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lex & yacc, 2nd Edition by Tony Mason, John Levine, Doug Brown

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Appendix A. AT&T Lex

AT&T lex is the most common version found on UNIX systems. If you’re not sure which version of lex you have, try running a lexer through it with the -v flag. If the produces a terse two-line summary like this, it’s AT&T lex:

    5/2000 nodes(%e), 16/5000 positions(%p), 5/2500 (%n),
    4 transitions, 0/1000 packed char classes(%k), 6/5000
    packed transitions(%a), 113/5000 output slots(%o)

If produces a page of statistics with lex’s version number on the first line, it’s flex.

Lex processes a specification file and generates source code for a lexical analyzer. By convention, the specification file has a .l extension. The file that lex generates is named lex.yy.c.

The syntax of the AT&T lex command is:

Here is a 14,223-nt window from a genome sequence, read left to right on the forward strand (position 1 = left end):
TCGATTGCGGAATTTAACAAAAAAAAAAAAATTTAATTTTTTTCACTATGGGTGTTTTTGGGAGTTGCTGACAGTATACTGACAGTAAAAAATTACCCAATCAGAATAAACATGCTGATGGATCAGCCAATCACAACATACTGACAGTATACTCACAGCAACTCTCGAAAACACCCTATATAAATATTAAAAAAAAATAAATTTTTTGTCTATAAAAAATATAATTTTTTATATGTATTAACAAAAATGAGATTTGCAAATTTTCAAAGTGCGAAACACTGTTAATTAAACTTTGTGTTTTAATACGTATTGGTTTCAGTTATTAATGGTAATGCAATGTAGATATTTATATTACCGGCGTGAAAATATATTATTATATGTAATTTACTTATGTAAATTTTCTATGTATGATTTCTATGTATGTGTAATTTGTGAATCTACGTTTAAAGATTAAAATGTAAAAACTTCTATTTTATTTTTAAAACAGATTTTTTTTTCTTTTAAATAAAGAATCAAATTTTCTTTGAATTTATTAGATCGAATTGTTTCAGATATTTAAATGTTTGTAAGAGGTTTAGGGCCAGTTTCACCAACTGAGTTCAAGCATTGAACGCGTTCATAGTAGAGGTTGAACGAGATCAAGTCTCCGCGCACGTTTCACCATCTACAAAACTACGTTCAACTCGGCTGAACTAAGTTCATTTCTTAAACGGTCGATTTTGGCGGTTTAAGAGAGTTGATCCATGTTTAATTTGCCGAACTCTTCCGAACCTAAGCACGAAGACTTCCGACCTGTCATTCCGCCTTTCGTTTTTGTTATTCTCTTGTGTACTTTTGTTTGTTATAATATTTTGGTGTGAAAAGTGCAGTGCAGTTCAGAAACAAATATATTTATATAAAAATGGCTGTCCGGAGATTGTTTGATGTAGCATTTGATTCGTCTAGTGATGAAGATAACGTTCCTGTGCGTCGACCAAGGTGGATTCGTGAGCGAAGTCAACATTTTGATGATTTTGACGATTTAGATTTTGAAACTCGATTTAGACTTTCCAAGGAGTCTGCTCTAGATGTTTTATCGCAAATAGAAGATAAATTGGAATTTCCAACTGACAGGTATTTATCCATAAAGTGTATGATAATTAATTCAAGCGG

lex [options] file

where options are as follows:

-c

Writes the lexer in C (default). The obsolescent flag is not present in many versions.

-n

Don’t print the summary line with the table sizes. This is the default unless the definition section changes the size of one of lex’s internal tables.

-r

Actions are written in RATFOR, a dialect of FORTRAN. This option no longer works in most versions of lex, and is not even present in many of them.

-t

Source code is sent to standard output instead of to the default file lex.yy.c. This is useful in Makefiles and shell scripts that direct the output of lex to a named file.

-v

Generates a one-line statistical summary of the finite state machine. This option is implied when any of the tables sizes are specified in the definitions section ...

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